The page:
4000 - Advisory Opinions
Meaning of Term "Publicly Traded" as Used in Section 306(o) of FDICIA
March 15, 1994
Pamela E.F. LeCren, Senior Counsel
The following is in response to your February 16, 1994 letter wherein you ask the FDIC's opinion as to the meaning of the phrase "publicly traded" as used in Section 306(o) of the Federal Deposit Insurance Corporation Improvement Act of 1991 (FDICIA).
Section 306(o) of FDICIA amended Section 22(h) of the Federal Reserve Act (12 U.S.C. 375b) by, among other things, adding a provision to Section 22(h) which requires an executive officer or director of an insured depository institution, a bank holding company, or a savings and loan holding company, the shares of which are not publicly traded, to report annually to the board of directors of the institution or holding company the outstanding amount of any credit that was extended to such executive officer or director that is secured by shares of the institution or the holding company.
Section 306(o) does not contain a definition of the phrase "publicly traded". Nor does the Federal Reserve Board regulation implementing Section 22(h), Regulation O (12 CFR Part 215), contain any definition. We have reviewed the legislative history regarding Section 306(o) and although that legislative history does not explicitly address the meaning to be given "publicly traded", the legislative history does reveal the purpose of the reporting requirement.
Senator Brown, a co-sponsor for Section 306(o) which was added as one of several manager's amendments to S.543, the Senate version of FDICIA, described the purpose of Section 306(o) as follows:
The purpose of this amendment is to ensure that boards of directors are aware that directors or officers have pledged shares of that institution or holding company to secure credit. The amendment does not prohibit any director or officer from pledging shares that the director or officer may own; rather, it simply ensures such an action is reported.
The information provided formally to the board of directors must then be maintained in the bank or holding company's official records. The Federal Reserve and other bank regulators would then have access to the information during annual audits, and thus, be better able to track who actually controls U.S. banking institutions. We have attempted here to increase the accountability of our banking system without requiring a significant new load of paperwork on bank officers, directors or regulatory agencies.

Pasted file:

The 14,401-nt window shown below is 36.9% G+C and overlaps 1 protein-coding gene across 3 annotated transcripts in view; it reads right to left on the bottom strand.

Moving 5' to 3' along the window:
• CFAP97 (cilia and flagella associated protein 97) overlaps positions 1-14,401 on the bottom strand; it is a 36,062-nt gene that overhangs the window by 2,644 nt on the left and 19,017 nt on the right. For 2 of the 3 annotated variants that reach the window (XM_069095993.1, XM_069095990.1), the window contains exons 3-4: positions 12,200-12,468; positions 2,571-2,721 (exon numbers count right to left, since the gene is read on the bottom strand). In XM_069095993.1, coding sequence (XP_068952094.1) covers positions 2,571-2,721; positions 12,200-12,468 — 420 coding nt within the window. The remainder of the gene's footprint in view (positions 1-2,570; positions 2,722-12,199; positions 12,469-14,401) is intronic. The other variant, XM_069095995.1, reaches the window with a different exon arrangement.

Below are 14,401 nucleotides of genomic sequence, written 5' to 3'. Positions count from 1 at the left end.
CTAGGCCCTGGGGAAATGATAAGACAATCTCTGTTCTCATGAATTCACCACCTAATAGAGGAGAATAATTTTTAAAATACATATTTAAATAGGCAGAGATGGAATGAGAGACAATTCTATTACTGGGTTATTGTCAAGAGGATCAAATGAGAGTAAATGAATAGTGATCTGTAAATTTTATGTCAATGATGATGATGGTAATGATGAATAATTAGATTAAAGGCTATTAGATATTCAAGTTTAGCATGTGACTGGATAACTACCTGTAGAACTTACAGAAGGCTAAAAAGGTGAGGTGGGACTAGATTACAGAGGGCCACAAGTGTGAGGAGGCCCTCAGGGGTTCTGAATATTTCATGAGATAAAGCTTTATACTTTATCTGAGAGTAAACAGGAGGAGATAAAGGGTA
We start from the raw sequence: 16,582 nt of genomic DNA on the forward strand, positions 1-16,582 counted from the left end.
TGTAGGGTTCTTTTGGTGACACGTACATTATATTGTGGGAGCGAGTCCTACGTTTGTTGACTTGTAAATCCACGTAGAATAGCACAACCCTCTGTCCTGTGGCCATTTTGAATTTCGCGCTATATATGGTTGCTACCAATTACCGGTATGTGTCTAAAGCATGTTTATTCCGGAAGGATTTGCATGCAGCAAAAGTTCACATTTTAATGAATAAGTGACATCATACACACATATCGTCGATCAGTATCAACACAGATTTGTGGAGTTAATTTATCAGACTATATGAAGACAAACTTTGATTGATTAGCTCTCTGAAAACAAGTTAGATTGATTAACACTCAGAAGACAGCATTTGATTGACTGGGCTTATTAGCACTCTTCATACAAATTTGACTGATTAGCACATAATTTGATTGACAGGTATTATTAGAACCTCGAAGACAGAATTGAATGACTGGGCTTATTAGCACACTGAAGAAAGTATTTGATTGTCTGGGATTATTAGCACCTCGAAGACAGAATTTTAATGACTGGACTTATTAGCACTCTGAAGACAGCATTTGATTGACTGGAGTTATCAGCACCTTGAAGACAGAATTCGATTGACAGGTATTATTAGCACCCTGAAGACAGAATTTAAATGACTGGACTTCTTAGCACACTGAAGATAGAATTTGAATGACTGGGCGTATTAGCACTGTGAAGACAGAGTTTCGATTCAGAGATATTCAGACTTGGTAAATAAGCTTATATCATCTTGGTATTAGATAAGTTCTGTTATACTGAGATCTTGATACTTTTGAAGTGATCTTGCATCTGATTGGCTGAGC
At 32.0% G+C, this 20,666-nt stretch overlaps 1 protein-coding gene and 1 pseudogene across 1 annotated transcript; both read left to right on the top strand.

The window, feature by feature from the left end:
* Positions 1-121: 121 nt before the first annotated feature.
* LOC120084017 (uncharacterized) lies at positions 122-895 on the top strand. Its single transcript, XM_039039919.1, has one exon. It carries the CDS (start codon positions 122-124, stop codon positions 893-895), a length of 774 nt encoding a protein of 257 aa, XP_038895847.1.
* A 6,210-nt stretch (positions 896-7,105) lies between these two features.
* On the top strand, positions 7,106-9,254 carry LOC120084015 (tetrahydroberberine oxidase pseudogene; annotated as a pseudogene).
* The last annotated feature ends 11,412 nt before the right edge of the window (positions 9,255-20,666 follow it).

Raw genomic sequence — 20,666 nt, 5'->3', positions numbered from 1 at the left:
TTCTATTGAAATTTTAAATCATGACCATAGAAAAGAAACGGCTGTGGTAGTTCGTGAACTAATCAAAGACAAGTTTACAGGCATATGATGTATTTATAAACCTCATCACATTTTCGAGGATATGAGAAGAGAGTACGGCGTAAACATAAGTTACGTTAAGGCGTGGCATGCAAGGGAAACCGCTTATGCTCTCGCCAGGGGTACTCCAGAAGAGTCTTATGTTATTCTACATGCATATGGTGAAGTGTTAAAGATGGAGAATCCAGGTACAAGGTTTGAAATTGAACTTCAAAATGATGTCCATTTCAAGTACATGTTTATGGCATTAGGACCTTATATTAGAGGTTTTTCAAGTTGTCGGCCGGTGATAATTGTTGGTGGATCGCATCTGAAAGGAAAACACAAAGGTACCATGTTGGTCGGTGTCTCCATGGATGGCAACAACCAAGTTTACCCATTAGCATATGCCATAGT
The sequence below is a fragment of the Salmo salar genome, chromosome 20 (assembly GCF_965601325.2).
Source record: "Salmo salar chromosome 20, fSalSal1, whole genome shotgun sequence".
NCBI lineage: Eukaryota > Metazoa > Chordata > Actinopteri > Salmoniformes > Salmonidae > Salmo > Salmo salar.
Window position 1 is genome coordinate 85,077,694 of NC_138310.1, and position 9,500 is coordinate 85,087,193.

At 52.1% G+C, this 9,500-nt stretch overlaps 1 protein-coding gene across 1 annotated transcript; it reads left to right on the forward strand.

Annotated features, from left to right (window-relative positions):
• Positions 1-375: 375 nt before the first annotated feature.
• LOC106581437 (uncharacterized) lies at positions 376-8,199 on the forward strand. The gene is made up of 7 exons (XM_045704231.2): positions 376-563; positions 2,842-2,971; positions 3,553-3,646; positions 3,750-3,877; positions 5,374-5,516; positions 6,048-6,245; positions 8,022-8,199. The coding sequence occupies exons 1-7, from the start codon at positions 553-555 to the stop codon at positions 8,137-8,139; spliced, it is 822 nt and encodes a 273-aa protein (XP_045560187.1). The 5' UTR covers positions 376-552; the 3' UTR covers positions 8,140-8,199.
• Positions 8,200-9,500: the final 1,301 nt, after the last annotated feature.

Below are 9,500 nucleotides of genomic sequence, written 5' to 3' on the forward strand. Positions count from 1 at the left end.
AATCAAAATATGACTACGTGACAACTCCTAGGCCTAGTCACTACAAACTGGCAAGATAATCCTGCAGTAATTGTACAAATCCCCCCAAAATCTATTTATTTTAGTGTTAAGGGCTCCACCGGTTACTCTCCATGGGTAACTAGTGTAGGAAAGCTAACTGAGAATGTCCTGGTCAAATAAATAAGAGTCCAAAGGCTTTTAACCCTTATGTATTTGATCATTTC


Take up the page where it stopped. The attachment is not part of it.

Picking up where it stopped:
Cong. Rec. S17349, daily ed. November 21, 1991.
In view of the above, it is appropriate in our opinion for purposes of Section 306(o) to construe a bank as being "publicly traded" if the bank has issued any class of equity securities subject to the registration requirements of section 12 of the Securities Exchange Act of 1934 (15 U.S.C. 78(1)). Thus, if an insured nonmember state bank is registered under the Securities and Exchange Act, its officers and directors are not required to report annually to the bank's board of directors in accordance with Section 306(o).
We think that this position is consistent with the intent of the section as its effect will be to afford banks (and ultimately the federal regulators) the information Congress felt they should have without requiring banks which already collect such information to duplicate those efforts. Insured nonmember state banks whose shares are registered under the Securities Exchange Act are already required by federal regulation to collect and disclose significant amounts of information including information regarding changes in beneficial ownership of their shares and the pledge of their shares. For example, 12 CFR 335.212 item 5(f) requires such banks to disclose on their proxy statements any arrangements, known to the bank, including any pledge by any person of securities of the bank or any of its parents, the operation of which may at a subsequent date result in a change in control of the bank. In addition, Section 7(j) of the FDI Act (12 U.S.C. 1817(j)) requires advance notice to the FDIC before any person acquires control of an insured nonmember state bank through the purchase, assignment, transfer, pledge or other disposition of voting stock of the bank. Section 303.4 of the FDIC's regulations (12 CFR 303.4) which implements Section 7(j) of the FDI Act provides that any person who will through a purchase, assignment, transfer, pledge or other disposition of voting stock will acquire ownership, control or the power to vote 10 percent or more of a class of voting securities of an insured nonmember state bank will be presumed to acquire the power to direct the bank's management or policies if the bank has issued any class of securities subject to registration under section 12 of the Securities Exchange Act.
We have been in contact with staff of the Federal Reserve Board and have been told that that agency has informally adopted a similar position to that described above.
I hope that this has been responsive to your request. If you have any questions, please feel free to contact me at (202) 898-3730.